John Zvirovski / Sun Garden Editor
So far the November weather has been quite mild, and I consider us to be quite lucky to have these amazing days to extend the autumn season. Yes, many of the days have been quite a few degrees above normal, but in our area we deserve the treat for payment for what is to come. With the warmer weather, I also field a great deal of questions from people wondering what this might be doing to the gardens and if it is detrimental to the plants before the winter season.
Every fall seems to exhibit a new activity to pay attention to. It is the season when the birds begin to migrate, and the deer start to scatter due to the season. There are also those animals that need to store their food stockpiles so they can survive through the winter months. Some of these animals hibernate while others just plan ahead. Some will feed all winter long within the garden on one resource or another. One of the most devastating can be that of the beaver.
Afavorite dish of the Swedish is rose hip soup. It has been created for many, many years and they literally consume the hips by the tons! What are these items in which the Swedes enjoy so much? Every autumn I notice the beautiful rose hips on the roses in the yard. They never really come to mind until the green hips turn a delectable, shiny red or orange color and almost scream to be noticed. Usually from year to year, I leave them on the shrubs for the birds to eat during the winter months. This year I decided to use them for my own purposes.
The autumn season can be beautiful in the northern parts of the country with all of the beautiful colors.
Autumn is a good time to see various plants stand out due to their foliage color. Many things turn yellow or gold and some also turn orange, but there always seems to never be enough red coloring in our area for the fall season. Outside of trees and bushes, there is an excellent vine called the Virginia creeper.
It’s amazing how quickly the summer season seems to go and then we notice the autumn season fast approaching. This past week was our first brush with lower temperatures nearing the freezing mark. It gets all of us to start thinking about sweaters, jackets and bringing the plants back indoors that we want to save over the winter. This can always be a challenging task as to when you bring them in and how one should condition them for their new environment.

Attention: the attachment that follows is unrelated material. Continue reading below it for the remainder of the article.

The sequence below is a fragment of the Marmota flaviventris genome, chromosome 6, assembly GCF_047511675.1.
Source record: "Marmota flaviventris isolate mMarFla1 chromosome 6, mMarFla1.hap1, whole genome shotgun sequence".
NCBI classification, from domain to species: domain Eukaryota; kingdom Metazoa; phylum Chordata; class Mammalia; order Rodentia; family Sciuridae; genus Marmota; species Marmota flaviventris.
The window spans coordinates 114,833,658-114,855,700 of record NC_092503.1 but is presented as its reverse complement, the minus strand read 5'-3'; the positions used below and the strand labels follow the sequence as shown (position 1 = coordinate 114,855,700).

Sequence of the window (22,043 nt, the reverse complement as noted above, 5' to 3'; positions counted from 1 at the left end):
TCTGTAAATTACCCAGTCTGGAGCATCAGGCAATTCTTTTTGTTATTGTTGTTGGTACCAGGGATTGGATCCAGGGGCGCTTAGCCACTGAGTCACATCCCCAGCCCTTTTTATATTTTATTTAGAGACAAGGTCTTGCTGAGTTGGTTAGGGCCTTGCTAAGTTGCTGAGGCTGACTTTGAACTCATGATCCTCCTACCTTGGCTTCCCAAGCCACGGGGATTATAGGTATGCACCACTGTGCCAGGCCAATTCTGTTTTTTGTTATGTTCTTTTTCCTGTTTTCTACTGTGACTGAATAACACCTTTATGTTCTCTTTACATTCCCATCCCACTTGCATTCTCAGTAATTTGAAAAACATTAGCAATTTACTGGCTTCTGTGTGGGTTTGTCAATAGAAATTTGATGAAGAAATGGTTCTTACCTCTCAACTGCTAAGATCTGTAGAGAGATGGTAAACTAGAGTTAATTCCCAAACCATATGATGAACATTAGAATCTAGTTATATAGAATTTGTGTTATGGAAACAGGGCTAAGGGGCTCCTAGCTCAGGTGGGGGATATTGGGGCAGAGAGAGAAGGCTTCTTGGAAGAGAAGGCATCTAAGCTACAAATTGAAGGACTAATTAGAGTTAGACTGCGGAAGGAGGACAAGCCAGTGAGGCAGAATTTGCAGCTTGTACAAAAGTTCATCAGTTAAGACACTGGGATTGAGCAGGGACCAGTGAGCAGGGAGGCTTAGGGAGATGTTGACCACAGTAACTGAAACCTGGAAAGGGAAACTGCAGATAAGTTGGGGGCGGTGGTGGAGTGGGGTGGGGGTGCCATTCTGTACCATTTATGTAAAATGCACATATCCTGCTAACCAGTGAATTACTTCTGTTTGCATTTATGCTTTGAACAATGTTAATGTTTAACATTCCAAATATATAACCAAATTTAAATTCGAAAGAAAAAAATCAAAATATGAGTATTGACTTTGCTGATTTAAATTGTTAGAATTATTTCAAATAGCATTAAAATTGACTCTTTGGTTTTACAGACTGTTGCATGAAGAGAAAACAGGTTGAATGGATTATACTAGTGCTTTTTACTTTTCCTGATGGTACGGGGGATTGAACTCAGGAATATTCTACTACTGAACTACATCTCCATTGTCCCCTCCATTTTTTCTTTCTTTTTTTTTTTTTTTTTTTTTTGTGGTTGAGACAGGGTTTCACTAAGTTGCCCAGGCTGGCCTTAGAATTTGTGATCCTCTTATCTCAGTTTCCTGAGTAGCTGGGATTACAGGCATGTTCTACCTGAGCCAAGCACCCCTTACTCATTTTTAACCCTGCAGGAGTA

During the warm days of summer, when you are out in the garden, it can be very refreshing to view the cooling colors of blue. So often we plant colors of red, yellow, orange, white and pink along with sporadic shades of purple in our displays. Rarely do we get to witness the relaxing colors of true and refreshing blue flowers.
You just can’t say enough about the lilies that bloom during this time of year. They flourish in our warm summers and are affected by very little when it comes to disease or insects. They come in all heights, colors and sizes and bloom at various times during the summer months. For this article, we will strictly focus on the winter hardy lilies for our area and avoid ones such as calla, eucharis and crinum lilies.
It’s that time of year again where you get to take the opportunity to look into the backyards of other people’s gardens! Yes, that is right, we get to go behind the scenes and see what they have been up to in their world of plants. It is the time of year that I look forward to as I enjoy seeing other people’s creative edge in the garden. There are always so many new ideas and creations, not to mention, oftentimes new plants to look at.
We have waited for this season for months, and the time has come where the garden is in full gear! All winter we make our plans on what we are going to do, using frozen or canned products from the year before that came from our gardens. The supplies begin to run low and we begin to think about those fresh fruits and vegetables that we can harvest and begin to consume once again.